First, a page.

I have often seen F-35’s export successes being used as a proof of aircraft’s quality. Is it really so? I decided to check situation.
It is known that United States have often used diplomatic pressure – even threats of military invasion – to secure arms contracts. That also seems to be case here. And it is not only a matter of US politicians and generals – who themselves are often led by political concerns – praising F-35.
US State Department memos have revealed that Norway has been persuaded through diplomatic channels to buy F-35. In 2010, Canada has announced decision to buy 65 F-35s for 9 billion USD. In fact, influence of Military-Industrial Complex in United States are such that US embassies lobby for F-35.
In Norway’s case, diplomatic notes have been revealed (excerpts brought by therecord.com):
“We needed to avoid any appearance of undue pressuring … but we couldn’t let stand the view that the choice didn’t matter for the relationship,”
While public US position was that buying F-35 would “maximise” Norway’s relations with United States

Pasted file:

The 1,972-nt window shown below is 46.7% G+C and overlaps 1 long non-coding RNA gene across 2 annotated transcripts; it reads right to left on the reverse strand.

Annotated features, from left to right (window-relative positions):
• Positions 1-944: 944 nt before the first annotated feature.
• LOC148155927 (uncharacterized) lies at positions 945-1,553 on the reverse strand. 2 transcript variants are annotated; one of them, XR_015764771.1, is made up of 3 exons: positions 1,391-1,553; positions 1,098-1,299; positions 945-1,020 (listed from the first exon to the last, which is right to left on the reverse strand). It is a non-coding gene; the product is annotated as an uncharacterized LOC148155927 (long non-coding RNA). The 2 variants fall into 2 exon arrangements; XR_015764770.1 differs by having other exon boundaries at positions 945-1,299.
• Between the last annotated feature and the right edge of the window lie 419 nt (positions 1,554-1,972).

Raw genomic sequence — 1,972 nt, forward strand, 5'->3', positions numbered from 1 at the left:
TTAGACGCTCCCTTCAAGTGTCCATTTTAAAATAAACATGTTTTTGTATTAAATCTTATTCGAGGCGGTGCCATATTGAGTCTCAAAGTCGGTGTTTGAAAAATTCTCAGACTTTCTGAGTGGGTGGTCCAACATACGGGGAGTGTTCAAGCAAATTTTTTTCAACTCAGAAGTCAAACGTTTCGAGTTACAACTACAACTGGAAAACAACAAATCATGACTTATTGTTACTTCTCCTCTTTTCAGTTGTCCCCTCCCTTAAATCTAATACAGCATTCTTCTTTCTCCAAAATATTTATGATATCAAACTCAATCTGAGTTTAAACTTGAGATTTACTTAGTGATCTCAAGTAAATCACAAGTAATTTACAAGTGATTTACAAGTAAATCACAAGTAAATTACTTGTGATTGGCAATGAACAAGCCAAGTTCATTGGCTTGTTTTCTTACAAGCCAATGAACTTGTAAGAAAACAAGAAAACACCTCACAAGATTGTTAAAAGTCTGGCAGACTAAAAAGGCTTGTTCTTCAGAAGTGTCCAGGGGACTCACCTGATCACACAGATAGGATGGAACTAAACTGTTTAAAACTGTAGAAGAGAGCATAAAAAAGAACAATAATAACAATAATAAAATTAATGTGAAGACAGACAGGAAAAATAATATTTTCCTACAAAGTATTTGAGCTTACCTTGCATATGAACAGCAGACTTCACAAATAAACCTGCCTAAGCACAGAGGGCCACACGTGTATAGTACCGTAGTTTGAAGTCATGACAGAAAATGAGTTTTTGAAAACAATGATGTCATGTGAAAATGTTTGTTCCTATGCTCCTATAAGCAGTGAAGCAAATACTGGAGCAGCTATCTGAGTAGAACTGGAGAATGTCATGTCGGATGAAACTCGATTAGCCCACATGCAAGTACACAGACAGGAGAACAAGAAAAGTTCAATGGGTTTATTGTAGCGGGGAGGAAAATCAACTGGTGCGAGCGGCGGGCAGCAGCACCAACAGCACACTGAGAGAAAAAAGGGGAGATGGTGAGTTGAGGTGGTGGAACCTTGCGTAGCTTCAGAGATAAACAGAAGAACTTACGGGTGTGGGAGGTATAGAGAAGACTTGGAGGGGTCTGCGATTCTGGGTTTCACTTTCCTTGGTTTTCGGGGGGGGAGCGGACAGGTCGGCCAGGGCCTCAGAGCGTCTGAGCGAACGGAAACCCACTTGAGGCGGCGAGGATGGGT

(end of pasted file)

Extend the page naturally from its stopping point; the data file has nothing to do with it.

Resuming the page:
“In private, we were much more forceful,”
When F-35s sale to Norway was in danger of being cancelled, US diplomats in Norway have warned that
“High-level Washington advocacy on this issue is needed to help reverse this trend,”
On September 22, 2008, US Embassy in Norway has asked United States to warn Norway that future US-Norway relations may be harmed if Norway does not select F-35.
After winning Norwegian deal, same memo has praised US diplomatic involvement.
While official Canadian position was that F-35 has been chosen due to its capabilities, that must be brought into question, since after Norwegian success, United States have compiled a list of lessons that can be used to help secure future F-35 exports:
active involvement of local US embassy, including Ambassador
co-ordinating sales strategy with Lockheed Martin
creating opportunities to praise aircraft – meetings by people of importance, often on lunches organized by US Embassy in respective country.
Even more damning, US diplomat – Kevin Johnson – who pushed F-35 on Norway is now based in Canada. His name also appears on document which lists lessons mentioned in paragraph above. In the same document, it was noted that SAAB has offered superior benefits for Norwegian industry compared to F-35, and price tag half of F-35s. Moreover, Gripen was also far better choice politically, playing on card of Norwegian neutrality and being a national corporation based in Norway’s neighbour, Sweden. Explaining decision, Norway has scorned Gripen’s performance, something never done by, and in opposing experiences of, other operators of the aircraft.